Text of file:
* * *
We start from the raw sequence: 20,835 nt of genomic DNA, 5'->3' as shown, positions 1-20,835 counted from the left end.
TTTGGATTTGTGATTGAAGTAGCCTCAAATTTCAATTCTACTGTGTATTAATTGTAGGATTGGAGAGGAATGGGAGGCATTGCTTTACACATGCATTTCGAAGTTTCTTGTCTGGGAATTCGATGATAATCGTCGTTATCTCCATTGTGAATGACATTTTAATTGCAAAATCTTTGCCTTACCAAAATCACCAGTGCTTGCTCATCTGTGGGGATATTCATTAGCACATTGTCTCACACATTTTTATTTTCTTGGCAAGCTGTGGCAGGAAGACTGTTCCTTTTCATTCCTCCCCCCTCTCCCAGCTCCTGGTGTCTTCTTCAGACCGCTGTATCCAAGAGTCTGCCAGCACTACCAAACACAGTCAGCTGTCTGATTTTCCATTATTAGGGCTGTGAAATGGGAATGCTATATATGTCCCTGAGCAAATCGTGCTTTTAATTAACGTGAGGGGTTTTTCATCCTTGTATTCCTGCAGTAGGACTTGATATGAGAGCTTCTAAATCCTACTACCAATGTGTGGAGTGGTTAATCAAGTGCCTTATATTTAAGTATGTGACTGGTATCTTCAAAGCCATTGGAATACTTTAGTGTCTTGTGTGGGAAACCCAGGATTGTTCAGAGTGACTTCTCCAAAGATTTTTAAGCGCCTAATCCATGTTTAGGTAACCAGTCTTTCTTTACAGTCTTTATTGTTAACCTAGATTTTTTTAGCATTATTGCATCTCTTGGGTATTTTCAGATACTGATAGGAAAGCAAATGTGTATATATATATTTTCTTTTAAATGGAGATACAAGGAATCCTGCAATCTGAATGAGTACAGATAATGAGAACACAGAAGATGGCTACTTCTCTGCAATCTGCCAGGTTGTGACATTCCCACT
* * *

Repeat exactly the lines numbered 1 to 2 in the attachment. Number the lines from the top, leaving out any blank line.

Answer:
We start from the raw sequence: 20,835 nt of genomic DNA, 5'->3' as shown, positions 1-20,835 counted from the left end.
TTTGGATTTGTGATTGAAGTAGCCTCAAATTTCAATTCTACTGTGTATTAATTGTAGGATTGGAGAGGAATGGGAGGCATTGCTTTACACATGCATTTCGAAGTTTCTTGTCTGGGAATTCGATGATAATCGTCGTTATCTCCATTGTGAATGACATTTTAATTGCAAAATCTTTGCCTTACCAAAATCACCAGTGCTTGCTCATCTGTGGGGATATTCATTAGCACATTGTCTCACACATTTTTATTTTCTTGGCAAGCTGTGGCAGGAAGACTGTTCCTTTTCATTCCTCCCCCCTCTCCCAGCTCCTGGTGTCTTCTTCAGACCGCTGTATCCAAGAGTCTGCCAGCACTACCAAACACAGTCAGCTGTCTGATTTTCCATTATTAGGGCTGTGAAATGGGAATGCTATATATGTCCCTGAGCAAATCGTGCTTTTAATTAACGTGAGGGGTTTTTCATCCTTGTATTCCTGCAGTAGGACTTGATATGAGAGCTTCTAAATCCTACTACCAATGTGTGGAGTGGTTAATCAAGTGCCTTATATTTAAGTATGTGACTGGTATCTTCAAAGCCATTGGAATACTTTAGTGTCTTGTGTGGGAAACCCAGGATTGTTCAGAGTGACTTCTCCAAAGATTTTTAAGCGCCTAATCCATGTTTAGGTAACCAGTCTTTCTTTACAGTCTTTATTGTTAACCTAGATTTTTTTAGCATTATTGCATCTCTTGGGTATTTTCAGATACTGATAGGAAAGCAAATGTGTATATATATATTTTCTTTTAAATGGAGATACAAGGAATCCTGCAATCTGAATGAGTACAGATAATGAGAACACAGAAGATGGCTACTTCTCTGCAATCTGCCAGGTTGTGACATTCCCACT